Kalia gave an overview of their product by stating, “My product is three-way backward integrated. We manufacture the bearings, the raw material and materials in terms of the powder and alloys. The total lead time starting from the strip manufacturing to powder & alloy manufacturing, upto cladding, strip manufacturing, and finally, bearing manufacturing, is quite a long process. So, we can see the big change or big variety of customers we have, as the perspective of the application denotes the OE segment.”
For Mhaiskar, the transactional pattern of what is consumed by the customer is the key to creating inventory. “How we create the inventory is based on the transactional pattern. Whatever our customer consumes is being produced in the factory and the same amount will be produced by a supplier. Sometimes, the complexity arises when we are serving almost 39 OEMs and their spare-part market with their regular demand. We have almost 3,000 varieties of modules to supply to OEMs, through which complexity is not possible with the inventory. So, we monitor the production and dispatch of stock in time. Based on demand forecasting, we channel our production. Shutdown forecast and mid-term or long-term forecast is considered, and the data of consumption is achieved. This is where the qualitative analysis comes into the picture. We capture the fluctuation and its variations, and derive the percentage of fluctuation. Then, we create the inventory between procurement and production, and between production and customer so that we can secure the production plan,” he says.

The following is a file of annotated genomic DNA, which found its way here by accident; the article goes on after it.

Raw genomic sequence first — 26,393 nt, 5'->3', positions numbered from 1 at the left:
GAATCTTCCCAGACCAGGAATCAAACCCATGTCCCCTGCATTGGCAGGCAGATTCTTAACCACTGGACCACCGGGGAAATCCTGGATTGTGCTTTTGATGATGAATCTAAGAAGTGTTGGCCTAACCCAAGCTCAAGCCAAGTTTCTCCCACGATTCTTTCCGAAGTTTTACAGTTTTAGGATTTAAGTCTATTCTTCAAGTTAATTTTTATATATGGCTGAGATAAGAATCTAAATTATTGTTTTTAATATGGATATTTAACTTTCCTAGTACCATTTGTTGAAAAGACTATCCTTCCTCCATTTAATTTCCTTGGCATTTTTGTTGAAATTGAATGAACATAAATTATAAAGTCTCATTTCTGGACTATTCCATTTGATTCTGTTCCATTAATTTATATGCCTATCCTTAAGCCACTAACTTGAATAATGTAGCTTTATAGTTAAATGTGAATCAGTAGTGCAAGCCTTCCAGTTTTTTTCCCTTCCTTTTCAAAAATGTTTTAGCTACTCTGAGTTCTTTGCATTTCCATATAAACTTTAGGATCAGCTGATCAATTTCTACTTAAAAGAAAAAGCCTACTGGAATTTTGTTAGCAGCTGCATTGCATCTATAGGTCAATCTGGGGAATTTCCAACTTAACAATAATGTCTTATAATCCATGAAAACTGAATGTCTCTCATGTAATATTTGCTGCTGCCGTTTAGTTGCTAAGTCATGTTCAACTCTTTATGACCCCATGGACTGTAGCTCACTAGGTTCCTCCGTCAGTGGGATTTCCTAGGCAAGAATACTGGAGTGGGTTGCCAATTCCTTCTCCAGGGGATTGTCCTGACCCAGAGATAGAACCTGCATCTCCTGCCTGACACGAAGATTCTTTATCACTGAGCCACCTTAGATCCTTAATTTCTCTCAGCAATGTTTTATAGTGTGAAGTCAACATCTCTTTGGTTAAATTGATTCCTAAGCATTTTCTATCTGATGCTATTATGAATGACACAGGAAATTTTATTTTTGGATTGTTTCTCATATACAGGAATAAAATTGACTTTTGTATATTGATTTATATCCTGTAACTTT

Joshi adds, “We plan our inventory around three weeks in advance. Ideally, we keep at least 10% inventory at our end. If there is a fluctuation in consumption, we change our line accordingly.”
Ranjan explained the structure of their inventory and how they manage it too: “We have a condition in the purchase agreement that we have to supply the material to USA in their warehouse and they will pay us only when they lift it from that place. We have a very high inventory because of these situations. We are trying to streamline the process so that we can be Just-In-Time (JIT) when the requirement is there.”
At Subros, they base inventory calculation on the percentage of goods in each of the products. “We have targets of three days for local inventory, seven days for material from the NCR region and 25 days for imported material. Our marketing person inputs the sales forecasting into the SAP-based application. That data gets converted into vendor schedules, which is one month fixed plus five months forecasted. This is religiously followed only in the imports segment. We have to have a three to five months window, which is very fixed in nature. But in case of dealing with local materials, we see a lot of alterations. Sometimes, our customers change the schedules themselves. They do not go by the forecasted deal that was frozen at the time of the business deal. In case of local supplies, we see a lot of challenges. There are few times when we go for premium modes of transports. There are some times when we end up having high inventory of certain material and there are times when few of our vendors get stuck with lot of high inventory at their end. But regarding customer-to-customer, we face different levels of uncertainties, and we are trying to overcome that,” Parikshit Kulkarni finished.